When he saw Giffords lying on the ground, Hernandez rushed to her, brought her to his chest so that she wouldn’t choke on her blood and applied pressure to the wound in her forehead, first using his hands and then using butcher smocks from the grocery store.

Doctors said Hernandez’s actions saved Giffords’ life.

Gay man denies he acted heroically in shooting

The openly gay aide credited with saving the life of U.S. Rep. Gabrielle Giffords says he’s not a hero.

In a CNN interview with Daniel Hernandez, 20, he credited emergency responders with saving Giffords’ life and said she and other public servants are the real heroes.

“It just makes me happy that I was able to help her in any way that I could,” Hernandez told CNN.

Hernandez was serving as an intern to Giffords when she was shot in the head during a public meeting with constituents on Jan. 8 in front of a Tucson grocery store.

Many people have branded Hernandez a hero for his bravery and quick thinking in the moments following the tragedy, which took six lives and wounded 12. During a speech on Jan. 11, Arizona Gov. Jan Brewer requested – and got – a standing ovation for Hernandez.

Hernandez is openly gay and a member of the City of Tucson Commission on Gay, Lesbian, Bisexual and Transgender Issues. A student at the University of Arizona, he had begun working for Giffords only five days before the shooting.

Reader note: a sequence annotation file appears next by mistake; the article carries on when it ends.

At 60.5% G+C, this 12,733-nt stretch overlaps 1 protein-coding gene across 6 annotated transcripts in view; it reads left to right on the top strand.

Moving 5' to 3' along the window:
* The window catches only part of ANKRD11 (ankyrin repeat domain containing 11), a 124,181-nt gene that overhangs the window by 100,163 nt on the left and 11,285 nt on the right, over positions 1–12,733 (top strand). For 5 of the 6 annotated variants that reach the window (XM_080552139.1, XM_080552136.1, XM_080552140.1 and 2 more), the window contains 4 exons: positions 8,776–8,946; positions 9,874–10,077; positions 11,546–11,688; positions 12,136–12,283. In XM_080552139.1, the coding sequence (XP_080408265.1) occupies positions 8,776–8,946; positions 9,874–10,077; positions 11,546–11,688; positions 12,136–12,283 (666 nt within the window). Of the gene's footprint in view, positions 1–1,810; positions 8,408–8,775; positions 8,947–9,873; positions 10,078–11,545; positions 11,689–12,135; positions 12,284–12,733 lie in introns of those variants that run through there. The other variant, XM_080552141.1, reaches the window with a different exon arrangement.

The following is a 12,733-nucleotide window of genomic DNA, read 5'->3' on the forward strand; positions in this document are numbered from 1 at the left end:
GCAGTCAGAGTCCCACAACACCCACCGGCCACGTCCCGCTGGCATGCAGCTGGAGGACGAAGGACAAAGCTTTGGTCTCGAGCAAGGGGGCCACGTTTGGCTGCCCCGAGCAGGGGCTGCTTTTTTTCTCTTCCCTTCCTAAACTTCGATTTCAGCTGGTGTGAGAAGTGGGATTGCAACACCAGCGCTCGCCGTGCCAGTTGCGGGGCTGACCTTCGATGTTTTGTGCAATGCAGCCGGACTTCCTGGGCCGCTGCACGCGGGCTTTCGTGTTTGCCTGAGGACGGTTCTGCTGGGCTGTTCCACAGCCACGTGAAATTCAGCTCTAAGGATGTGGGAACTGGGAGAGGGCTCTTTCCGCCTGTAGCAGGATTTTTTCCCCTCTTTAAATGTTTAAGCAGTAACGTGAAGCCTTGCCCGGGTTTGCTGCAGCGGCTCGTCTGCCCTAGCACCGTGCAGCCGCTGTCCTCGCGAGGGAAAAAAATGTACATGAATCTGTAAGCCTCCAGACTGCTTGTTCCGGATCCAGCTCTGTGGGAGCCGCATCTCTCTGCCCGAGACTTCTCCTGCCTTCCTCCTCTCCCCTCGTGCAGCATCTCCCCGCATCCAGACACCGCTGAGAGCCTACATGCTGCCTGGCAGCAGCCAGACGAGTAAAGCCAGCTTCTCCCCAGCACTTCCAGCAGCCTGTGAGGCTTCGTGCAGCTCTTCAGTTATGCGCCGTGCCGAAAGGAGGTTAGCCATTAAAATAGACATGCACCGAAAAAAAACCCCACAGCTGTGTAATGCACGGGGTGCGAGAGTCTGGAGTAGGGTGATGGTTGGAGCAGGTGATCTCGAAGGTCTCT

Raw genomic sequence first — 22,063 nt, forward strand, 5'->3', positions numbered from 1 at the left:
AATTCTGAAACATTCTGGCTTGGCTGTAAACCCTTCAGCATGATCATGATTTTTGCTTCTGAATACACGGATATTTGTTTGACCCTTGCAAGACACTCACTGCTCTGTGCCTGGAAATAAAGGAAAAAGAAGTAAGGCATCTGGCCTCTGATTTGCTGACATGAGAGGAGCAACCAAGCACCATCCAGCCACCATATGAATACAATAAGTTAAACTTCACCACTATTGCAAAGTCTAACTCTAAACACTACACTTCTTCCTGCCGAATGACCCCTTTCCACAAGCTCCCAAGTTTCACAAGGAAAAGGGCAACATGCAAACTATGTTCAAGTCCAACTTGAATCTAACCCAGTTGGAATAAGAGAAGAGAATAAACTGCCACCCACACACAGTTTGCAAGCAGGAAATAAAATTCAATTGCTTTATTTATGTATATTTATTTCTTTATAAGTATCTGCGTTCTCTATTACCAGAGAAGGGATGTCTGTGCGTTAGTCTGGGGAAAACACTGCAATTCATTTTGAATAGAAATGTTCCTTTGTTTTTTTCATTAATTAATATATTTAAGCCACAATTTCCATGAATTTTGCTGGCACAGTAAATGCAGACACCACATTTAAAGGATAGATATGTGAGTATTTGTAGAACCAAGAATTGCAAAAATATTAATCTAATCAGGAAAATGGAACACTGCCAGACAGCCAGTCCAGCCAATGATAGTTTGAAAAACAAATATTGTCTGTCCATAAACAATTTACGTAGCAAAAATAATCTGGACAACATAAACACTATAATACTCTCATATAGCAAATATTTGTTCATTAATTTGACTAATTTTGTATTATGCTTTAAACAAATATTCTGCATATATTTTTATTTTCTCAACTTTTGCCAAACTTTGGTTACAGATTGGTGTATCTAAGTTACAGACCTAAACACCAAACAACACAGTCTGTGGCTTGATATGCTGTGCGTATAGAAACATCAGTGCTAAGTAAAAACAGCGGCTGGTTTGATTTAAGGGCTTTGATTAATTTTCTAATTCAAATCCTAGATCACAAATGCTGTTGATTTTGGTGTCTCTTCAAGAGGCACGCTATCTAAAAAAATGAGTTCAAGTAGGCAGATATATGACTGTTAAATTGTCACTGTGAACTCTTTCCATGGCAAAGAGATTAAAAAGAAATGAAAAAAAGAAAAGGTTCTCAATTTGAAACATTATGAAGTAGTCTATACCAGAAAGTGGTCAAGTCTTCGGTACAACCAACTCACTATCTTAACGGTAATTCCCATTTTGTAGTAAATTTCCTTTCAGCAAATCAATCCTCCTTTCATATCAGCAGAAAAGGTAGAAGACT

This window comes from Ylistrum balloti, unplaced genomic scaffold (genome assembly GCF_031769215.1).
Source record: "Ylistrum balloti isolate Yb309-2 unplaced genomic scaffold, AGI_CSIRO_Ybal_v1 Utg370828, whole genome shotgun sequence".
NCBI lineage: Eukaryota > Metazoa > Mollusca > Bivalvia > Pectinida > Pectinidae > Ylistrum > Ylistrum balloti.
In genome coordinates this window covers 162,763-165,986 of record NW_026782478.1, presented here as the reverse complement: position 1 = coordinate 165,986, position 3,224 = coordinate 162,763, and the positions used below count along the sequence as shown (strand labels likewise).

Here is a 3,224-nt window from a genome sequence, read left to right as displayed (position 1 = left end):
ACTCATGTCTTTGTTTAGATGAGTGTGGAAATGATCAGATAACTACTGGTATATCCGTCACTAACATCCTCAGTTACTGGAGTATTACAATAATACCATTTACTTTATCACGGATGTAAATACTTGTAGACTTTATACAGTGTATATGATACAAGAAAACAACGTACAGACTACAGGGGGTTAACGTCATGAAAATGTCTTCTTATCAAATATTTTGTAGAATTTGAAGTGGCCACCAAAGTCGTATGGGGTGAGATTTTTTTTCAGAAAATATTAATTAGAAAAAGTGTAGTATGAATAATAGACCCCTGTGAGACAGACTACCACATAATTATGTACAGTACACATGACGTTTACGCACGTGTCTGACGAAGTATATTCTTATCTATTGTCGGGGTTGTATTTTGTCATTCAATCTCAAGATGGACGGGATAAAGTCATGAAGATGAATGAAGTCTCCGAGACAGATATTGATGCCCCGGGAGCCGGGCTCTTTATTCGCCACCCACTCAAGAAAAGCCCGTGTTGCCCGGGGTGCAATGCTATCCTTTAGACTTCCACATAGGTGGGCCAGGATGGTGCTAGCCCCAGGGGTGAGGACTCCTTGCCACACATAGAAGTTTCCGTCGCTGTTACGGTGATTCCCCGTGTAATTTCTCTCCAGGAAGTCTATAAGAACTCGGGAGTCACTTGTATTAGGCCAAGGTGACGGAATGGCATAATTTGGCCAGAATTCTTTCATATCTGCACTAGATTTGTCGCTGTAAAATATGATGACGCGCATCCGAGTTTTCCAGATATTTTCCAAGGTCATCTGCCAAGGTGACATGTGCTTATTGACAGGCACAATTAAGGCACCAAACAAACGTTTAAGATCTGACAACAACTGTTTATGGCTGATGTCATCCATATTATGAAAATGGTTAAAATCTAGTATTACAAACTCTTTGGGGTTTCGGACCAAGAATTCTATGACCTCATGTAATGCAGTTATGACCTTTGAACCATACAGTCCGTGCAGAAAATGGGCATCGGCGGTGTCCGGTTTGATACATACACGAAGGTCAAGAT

Hernandez recounted on ABC’s “This Week” how he’d used smocks from the grocery store to bandage the wounded victims and used his hand to apply pressure to the entry wound on Giffords’ forehead.

“Once I saw that she was down and there were more than one victim, I went ahead and started doing the limited triage that I could with what I had … checking for pulses and then … covering and applying pressure to the wounds.

“I had to lift up the congresswoman because she was severely injured, and I wanted to make sure that she was able to breathe OK because there was so much blood,” he said.

“The congresswoman was alert. She was able to hold my hand when I asked her if she could hear me. I wasn’t able to get any words from her.”

State Rep. Matt Heinz, who is also a physician at University Medical Center where Giffords was taken, told the Arizona Republic that the quick reaction of Hernandez probably saved the congresswoman’s life.